The Importance of Sustaining People for Growth

For Kirsty Knowles, people matter. She explores how and why we need to enable the sustainability of human beings for personal, professional and shared growth. Kirsty champions Human Sustainability as key for sustainable development.

Empowered Sense of Agency

People need to feel empowerment in all areas of their life - with a sense of authentic autonomy.

If rooted in confidence, individuals and teams can co-create. We co-exist well in relationships if equity is upheld - we need to feel appreciated, heard and included with diversity of thought shared. In families, communities, organisations and businesses, I encourage “...a shift from a ‘power over’ hierarchical mindset to a ‘power to’ mindset” (Inam, 2020). I advocate for us to detach from the concept of leaders as the expert and reimagine them as energisers of teams and facilitators of growth agility for collaboration.

Exploration of how to be ‘Learn-it-all-Leaders’ reveals that with a focus on people, we can bring humanity to leadership and cultivate gardening cultures in work environments. People within businesses and externally linked communities can flourish alongside profit. As leaders and as team members, we can be part of something bigger than ourselves, collectively influencing sustainable development for a personal, professional and socially responsible greener tomorrow.

Nurturing Connected Human Ecosystems

Growing ourselves, individuals and team of teams will sustain our interdependent ecosystems. And increasing human potential and capacity brings with it humility and a unified purpose. ‘Learn-it-all-Leaders' remain curious, they lean into learning, and they are comfortable relying on others who have different expertise. Whereas ‘infantilisation’ disempowers. It brings to leadership limiting assumptions about others and their capability and imposes a sense of the leader believing they are superior. This type of behaviour can easily slip in without intent: “I know I am right about this; trust me.” Thinking traps can be created from ego, insecurities and vulnerability - these need to stay out of the way for personal and work-based progress.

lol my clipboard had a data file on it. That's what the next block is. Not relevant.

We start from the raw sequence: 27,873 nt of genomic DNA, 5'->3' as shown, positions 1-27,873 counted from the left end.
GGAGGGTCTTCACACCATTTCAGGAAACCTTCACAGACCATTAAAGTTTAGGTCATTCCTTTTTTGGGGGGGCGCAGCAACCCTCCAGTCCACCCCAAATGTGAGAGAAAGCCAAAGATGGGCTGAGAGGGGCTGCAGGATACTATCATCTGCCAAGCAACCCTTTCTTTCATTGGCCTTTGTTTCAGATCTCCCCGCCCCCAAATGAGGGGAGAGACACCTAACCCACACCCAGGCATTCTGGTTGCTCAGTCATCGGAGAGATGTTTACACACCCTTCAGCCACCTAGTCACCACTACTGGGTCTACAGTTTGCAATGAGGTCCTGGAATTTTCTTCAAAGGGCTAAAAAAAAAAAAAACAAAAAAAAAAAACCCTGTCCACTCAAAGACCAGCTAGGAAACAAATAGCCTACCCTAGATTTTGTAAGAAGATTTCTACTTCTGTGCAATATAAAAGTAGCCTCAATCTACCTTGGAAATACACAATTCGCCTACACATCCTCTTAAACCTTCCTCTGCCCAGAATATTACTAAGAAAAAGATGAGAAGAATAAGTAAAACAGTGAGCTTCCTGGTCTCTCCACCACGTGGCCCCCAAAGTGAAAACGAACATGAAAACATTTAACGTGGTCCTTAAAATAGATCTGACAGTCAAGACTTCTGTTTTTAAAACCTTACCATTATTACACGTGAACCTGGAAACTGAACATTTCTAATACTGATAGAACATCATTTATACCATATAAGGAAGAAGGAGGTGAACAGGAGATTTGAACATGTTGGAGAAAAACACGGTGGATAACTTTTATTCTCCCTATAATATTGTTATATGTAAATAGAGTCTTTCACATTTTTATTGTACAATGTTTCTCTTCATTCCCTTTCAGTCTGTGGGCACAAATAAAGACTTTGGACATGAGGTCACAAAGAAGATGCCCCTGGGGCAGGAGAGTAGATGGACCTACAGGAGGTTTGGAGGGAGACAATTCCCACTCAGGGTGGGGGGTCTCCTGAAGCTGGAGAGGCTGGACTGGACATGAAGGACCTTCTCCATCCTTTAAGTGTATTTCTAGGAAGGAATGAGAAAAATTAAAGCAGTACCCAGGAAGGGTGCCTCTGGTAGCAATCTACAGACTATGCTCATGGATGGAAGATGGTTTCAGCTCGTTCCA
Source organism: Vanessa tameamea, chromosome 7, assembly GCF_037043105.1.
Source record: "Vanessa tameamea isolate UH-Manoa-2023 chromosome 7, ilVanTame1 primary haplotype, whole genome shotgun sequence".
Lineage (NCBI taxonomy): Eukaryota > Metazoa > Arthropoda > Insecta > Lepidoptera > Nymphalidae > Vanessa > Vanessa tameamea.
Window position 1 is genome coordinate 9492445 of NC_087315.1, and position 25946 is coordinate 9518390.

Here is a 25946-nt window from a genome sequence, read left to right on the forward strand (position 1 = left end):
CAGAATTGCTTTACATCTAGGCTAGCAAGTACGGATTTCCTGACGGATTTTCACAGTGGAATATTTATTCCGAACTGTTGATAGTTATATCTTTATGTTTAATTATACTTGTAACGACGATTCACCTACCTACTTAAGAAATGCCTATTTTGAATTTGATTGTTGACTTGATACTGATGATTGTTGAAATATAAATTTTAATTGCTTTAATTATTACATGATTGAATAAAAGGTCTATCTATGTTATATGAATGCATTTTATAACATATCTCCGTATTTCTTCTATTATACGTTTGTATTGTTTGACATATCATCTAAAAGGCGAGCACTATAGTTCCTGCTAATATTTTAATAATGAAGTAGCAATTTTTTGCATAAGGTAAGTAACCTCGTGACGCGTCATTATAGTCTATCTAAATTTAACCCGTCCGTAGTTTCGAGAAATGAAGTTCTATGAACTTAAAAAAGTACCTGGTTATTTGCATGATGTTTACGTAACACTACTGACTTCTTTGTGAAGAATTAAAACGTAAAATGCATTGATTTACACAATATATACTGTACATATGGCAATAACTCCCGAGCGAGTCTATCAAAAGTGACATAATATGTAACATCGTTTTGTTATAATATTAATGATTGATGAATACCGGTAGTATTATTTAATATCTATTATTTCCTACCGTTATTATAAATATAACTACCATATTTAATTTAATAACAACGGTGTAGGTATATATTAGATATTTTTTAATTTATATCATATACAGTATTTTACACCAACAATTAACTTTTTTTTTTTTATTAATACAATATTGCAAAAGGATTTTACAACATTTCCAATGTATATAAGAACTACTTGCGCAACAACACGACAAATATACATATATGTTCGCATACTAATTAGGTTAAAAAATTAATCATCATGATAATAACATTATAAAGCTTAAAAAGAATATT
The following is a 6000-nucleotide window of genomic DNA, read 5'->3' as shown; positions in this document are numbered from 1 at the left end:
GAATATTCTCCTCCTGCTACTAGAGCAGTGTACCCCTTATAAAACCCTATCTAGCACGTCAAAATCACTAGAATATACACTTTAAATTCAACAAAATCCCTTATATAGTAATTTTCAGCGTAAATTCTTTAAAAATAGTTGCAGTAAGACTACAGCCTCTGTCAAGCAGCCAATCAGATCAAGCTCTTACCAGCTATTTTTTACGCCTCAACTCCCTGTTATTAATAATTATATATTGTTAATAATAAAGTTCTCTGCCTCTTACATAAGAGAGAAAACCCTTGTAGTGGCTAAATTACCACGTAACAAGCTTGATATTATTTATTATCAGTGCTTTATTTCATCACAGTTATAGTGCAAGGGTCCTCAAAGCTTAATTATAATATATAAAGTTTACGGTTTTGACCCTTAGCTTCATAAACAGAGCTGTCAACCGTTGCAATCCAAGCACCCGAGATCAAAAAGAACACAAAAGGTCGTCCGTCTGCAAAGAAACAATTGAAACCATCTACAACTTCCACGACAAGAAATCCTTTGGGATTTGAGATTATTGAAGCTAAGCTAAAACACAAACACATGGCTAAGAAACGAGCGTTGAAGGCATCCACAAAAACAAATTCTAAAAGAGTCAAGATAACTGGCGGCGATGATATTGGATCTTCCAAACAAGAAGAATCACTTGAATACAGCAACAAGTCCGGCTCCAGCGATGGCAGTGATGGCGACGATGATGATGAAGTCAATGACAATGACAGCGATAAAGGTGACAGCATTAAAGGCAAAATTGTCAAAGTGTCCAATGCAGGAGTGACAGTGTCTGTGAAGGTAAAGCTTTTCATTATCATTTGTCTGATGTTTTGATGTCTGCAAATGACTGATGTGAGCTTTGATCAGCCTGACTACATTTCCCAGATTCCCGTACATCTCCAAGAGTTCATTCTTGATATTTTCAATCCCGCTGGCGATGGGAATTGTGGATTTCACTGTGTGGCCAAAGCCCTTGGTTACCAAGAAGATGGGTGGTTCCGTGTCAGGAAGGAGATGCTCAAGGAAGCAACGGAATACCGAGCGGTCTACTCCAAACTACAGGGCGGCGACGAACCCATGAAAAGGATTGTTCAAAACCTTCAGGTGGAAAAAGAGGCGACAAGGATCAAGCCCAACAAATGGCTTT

Limiting assumptions shaped from pre-judgments can sabotage the forming of connections and the building of relationships but if they are acknowledged and defeated, or ideally avoided, rapport can be developed quickly - virtually as well as in person. Seeking and establishing connection from one human ‘being’ to another is a strength towards sustaining others. And from connecting, trust can be instilled, and natural ease rapidly fosters comradeship or collegiality. Drawing on research, the pitfall of inaccurate perceptions and letting any judgement restrict the capacity for connection is that there could be a default to a threatened feeling of self-imposed comparative inadequacy, or overthinking, and misinterpretations can complicate dynamics.

Clarifying and aligning people around a shared purpose provides an anchor for future challenges. Together, individuals and groups need to front up and check out anything that might hold back what is required to get done, and how this might play out to ensure flow. In the coaching I offer, I might lean into Rock’s SCARF model (2008) to provide a framework for exploring any potential triggers most likely to disturb an individual’s survival range of reactions. Where someone feels they are in relation to another influences their opinion of status (S); How certain we are about what the future holds for us (C); How much autonomy we deem to have over our own life (A); How relatable am I to others and vice versa (R); and how fair everything feels (F) are areas of sensitivity which hold potency and reveal how our own neurobiology can affect co-creation.

Human Sustainability